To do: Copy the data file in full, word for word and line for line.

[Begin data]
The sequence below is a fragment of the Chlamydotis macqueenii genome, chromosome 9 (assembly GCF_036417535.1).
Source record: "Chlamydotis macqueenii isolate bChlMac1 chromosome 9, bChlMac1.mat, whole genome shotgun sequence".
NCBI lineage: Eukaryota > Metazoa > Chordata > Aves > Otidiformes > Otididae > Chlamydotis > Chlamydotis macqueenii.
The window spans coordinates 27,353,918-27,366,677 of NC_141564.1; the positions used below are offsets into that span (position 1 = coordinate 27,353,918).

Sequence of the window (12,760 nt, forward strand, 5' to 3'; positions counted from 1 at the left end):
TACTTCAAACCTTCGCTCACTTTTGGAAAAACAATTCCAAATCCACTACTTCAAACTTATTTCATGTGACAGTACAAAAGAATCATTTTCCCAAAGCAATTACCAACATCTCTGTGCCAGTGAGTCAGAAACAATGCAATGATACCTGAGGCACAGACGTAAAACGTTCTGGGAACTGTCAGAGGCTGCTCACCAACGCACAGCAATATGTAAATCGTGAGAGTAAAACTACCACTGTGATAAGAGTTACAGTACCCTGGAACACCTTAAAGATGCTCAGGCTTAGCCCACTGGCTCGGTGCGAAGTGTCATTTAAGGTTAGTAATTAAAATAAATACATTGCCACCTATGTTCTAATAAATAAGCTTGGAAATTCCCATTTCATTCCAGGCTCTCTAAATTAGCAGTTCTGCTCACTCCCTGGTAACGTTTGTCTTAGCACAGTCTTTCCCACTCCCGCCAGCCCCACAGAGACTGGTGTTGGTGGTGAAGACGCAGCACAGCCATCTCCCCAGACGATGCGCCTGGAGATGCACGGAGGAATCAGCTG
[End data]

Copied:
The sequence below is a fragment of the Chlamydotis macqueenii genome, chromosome 9 (assembly GCF_036417535.1).
Source record: "Chlamydotis macqueenii isolate bChlMac1 chromosome 9, bChlMac1.mat, whole genome shotgun sequence".
NCBI lineage: Eukaryota > Metazoa > Chordata > Aves > Otidiformes > Otididae > Chlamydotis > Chlamydotis macqueenii.
The window spans coordinates 27,353,918-27,366,677 of NC_141564.1; the positions used below are offsets into that span (position 1 = coordinate 27,353,918).

Sequence of the window (12,760 nt, forward strand, 5' to 3'; positions counted from 1 at the left end):
TACTTCAAACCTTCGCTCACTTTTGGAAAAACAATTCCAAATCCACTACTTCAAACTTATTTCATGTGACAGTACAAAAGAATCATTTTCCCAAAGCAATTACCAACATCTCTGTGCCAGTGAGTCAGAAACAATGCAATGATACCTGAGGCACAGACGTAAAACGTTCTGGGAACTGTCAGAGGCTGCTCACCAACGCACAGCAATATGTAAATCGTGAGAGTAAAACTACCACTGTGATAAGAGTTACAGTACCCTGGAACACCTTAAAGATGCTCAGGCTTAGCCCACTGGCTCGGTGCGAAGTGTCATTTAAGGTTAGTAATTAAAATAAATACATTGCCACCTATGTTCTAATAAATAAGCTTGGAAATTCCCATTTCATTCCAGGCTCTCTAAATTAGCAGTTCTGCTCACTCCCTGGTAACGTTTGTCTTAGCACAGTCTTTCCCACTCCCGCCAGCCCCACAGAGACTGGTGTTGGTGGTGAAGACGCAGCACAGCCATCTCCCCAGACGATGCGCCTGGAGATGCACGGAGGAATCAGCTG